Review – Darkest Dungeon Early Access

Meh, I’ve seen darker.

The early access version of Darkest Dungeon isn’t subtle.  From the very start, it covers the screen with shadows, decaying mass, and long gravely speeches about horror and madness.  Underneath the squalor is a team management rogue-like with mechanics to match its flair.  While it still has a few rough edges to work out, Darkest Dungeon is solid fun that is absolutely worth its 20 dollar asking price.

The gameplay is a delightful mix of rogue-like, RPG, and squad based management elements.  The player controls a group of mercenaries tasked with exploring the corrupted grounds of his ancestral home.  Mercenaries come from a wide variety of classes with an interesting array of abilities.  Once the team is set and provisioned, it’s time to explore a dungeon.  Dungeons are randomly generated maps with monsters, loot, and traps populating rooms and hallways.  While this is all standard for the genre, Darkest Dungeons differs substantially when it comes to the fights and party management.  During fights, the two sides are lined up in single file.  Attacks are restricted based on where in the line a character and their opponent is.  A skeleton archer can fire devastating arrows from the back to positions, but must use far weaker attacks in the front two.  This opens up considerable strategic gameplay as the player must manage both the position of their characters and their opponents.  The difference between an overwhelming victory and total defeat often hinge on position management.

The other major combat mechanic is stress.  Darkest Dungeon is a frightening place and the mercenaries feel it.  Each has a stress meter that reflects their mental state.  Should the stress meter reach 100, the mercenary has a psychotic break and engages in self-destructive behavior.  Stress can be managed on the battlefield, but the only way to truly address it is in town.  This creates a tension between continuing on to the next fight and pulling an otherwise healthy party before they go crazy.  Fortunately, the starting hamlet that acts as a home base and has plenty of ways to address the mental decline of its denizens.  Mercenaries can engage in gambling, prayer, and flagellation to heal their minds…and empty the player’s coffers.  Money is tight in Darkest Dungeon, as are other resources.  Heirlooms found in the dungeons are used to upgrade facilities such as a blacksmith to improve weaponry or a wagon to improve recruits.  The constant tension between available resources and need make for tough decisions during the game.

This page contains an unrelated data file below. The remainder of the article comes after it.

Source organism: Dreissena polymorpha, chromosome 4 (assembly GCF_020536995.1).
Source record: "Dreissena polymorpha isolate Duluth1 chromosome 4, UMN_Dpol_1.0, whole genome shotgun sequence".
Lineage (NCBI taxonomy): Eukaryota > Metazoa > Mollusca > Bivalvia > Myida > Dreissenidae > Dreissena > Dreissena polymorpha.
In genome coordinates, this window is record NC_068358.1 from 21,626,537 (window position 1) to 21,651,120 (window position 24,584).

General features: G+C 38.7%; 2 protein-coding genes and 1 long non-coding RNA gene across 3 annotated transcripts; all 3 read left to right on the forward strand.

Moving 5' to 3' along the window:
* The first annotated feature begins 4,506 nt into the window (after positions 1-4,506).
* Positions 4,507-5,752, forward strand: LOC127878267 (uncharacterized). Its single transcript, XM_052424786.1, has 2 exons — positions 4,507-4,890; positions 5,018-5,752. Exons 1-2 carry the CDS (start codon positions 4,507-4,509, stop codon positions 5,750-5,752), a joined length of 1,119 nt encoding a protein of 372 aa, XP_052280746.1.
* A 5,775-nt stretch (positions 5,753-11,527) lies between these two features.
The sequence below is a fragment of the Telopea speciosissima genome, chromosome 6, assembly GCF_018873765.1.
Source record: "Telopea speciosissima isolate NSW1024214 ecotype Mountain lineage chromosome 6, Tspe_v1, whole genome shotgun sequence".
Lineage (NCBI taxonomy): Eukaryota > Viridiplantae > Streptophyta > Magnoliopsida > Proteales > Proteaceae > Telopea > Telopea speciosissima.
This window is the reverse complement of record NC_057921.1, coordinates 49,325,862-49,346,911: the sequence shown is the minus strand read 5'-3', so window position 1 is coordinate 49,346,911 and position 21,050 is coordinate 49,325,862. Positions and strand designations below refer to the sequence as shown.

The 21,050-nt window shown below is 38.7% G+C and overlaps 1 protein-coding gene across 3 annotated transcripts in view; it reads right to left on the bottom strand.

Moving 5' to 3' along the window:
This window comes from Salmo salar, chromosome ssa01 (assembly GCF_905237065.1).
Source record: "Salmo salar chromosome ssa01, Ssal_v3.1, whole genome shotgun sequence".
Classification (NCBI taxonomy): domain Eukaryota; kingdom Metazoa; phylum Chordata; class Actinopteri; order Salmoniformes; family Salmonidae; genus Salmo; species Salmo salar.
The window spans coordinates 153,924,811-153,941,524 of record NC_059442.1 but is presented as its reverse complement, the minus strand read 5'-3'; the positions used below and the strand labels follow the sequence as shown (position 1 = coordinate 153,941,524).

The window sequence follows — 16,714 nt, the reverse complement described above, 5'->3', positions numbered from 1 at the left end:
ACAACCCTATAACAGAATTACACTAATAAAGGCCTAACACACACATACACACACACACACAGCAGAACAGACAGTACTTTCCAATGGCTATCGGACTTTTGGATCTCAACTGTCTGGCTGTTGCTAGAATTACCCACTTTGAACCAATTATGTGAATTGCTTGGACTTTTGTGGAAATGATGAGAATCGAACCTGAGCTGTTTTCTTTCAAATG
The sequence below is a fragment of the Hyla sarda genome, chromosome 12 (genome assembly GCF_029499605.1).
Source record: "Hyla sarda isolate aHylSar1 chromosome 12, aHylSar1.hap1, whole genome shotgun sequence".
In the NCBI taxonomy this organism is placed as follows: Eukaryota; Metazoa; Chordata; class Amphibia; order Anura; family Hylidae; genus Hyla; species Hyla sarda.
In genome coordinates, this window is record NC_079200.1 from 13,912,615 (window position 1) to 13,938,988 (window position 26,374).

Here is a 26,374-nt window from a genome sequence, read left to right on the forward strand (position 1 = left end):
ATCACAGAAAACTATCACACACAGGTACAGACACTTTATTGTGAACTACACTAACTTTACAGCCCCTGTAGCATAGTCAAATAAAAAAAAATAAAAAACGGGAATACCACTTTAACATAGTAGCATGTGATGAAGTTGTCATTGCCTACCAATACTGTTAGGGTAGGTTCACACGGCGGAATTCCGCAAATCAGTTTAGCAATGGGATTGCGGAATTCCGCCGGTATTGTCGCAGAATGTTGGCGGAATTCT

Beyond the gameplay, Darkest Dungeon invests heavily in a Lovecratian mood.  The opening cinematic sets up a story of greed, ambition, and eldritch horror.  The player takes the reins of the last scion of a once noble family line who has been summoned to his ancestral manner to rid it of the corruption that has taken hold.  And the corruption is quite evident.  The home base, a hamlet outside of your dungeons, is a collapsing ruin covered in darkness, even during the day.  The town is populated by dark manifestations of traditional townsfolk including a maddened caretaker who indulges his vices in hopes of dealing with his suffering.  When dungeon crawling, the setting is similarly decrepit with rot infused into every wall and tree.  Enemies are gruesome manifestations of popular tropes.  They don’t often show creativity in their design, but the rotting skeleton and bloodthirsty demon fit right in among the horror themed setting.  The game drops in periodic bits of story about how the player’s family corrupted the land, but it isn’t the focus.  Darkest Dungeon cares more about its aesthetics and creating a feeling of decay and dread than it does setting out a complex narrative.

Sadly, the atmosphere the game works so hard to inspire is undermined by the very nature of the genre.  Rogue-likes encourage repeated death which numbs the player to its existence.  The lovingly crafted dungeons become less horrific with each passing and the brief mercenary monologues express anguish or hope quickly become frustrating delays in gameplay.  Between mercenaries missing attacks and cries of fear, Darkest Dungeon can prevent the player from effecting the gamestate for tens of seconds.  It’s frustrating to watch the game play without the player’s input, particularly during a tough battle.  There are a few other issues, such as an unwieldy mercenary menu and difficulty spikes, but they are forgivable.

Darkest Dungeon delivers on its promise.  From the tense battles to the moody setting, this is a balanced rogue-like with tons of fun to be had.  There are certainly some areas to improve, but this early access title is a worthy purchase now.  Go get it.


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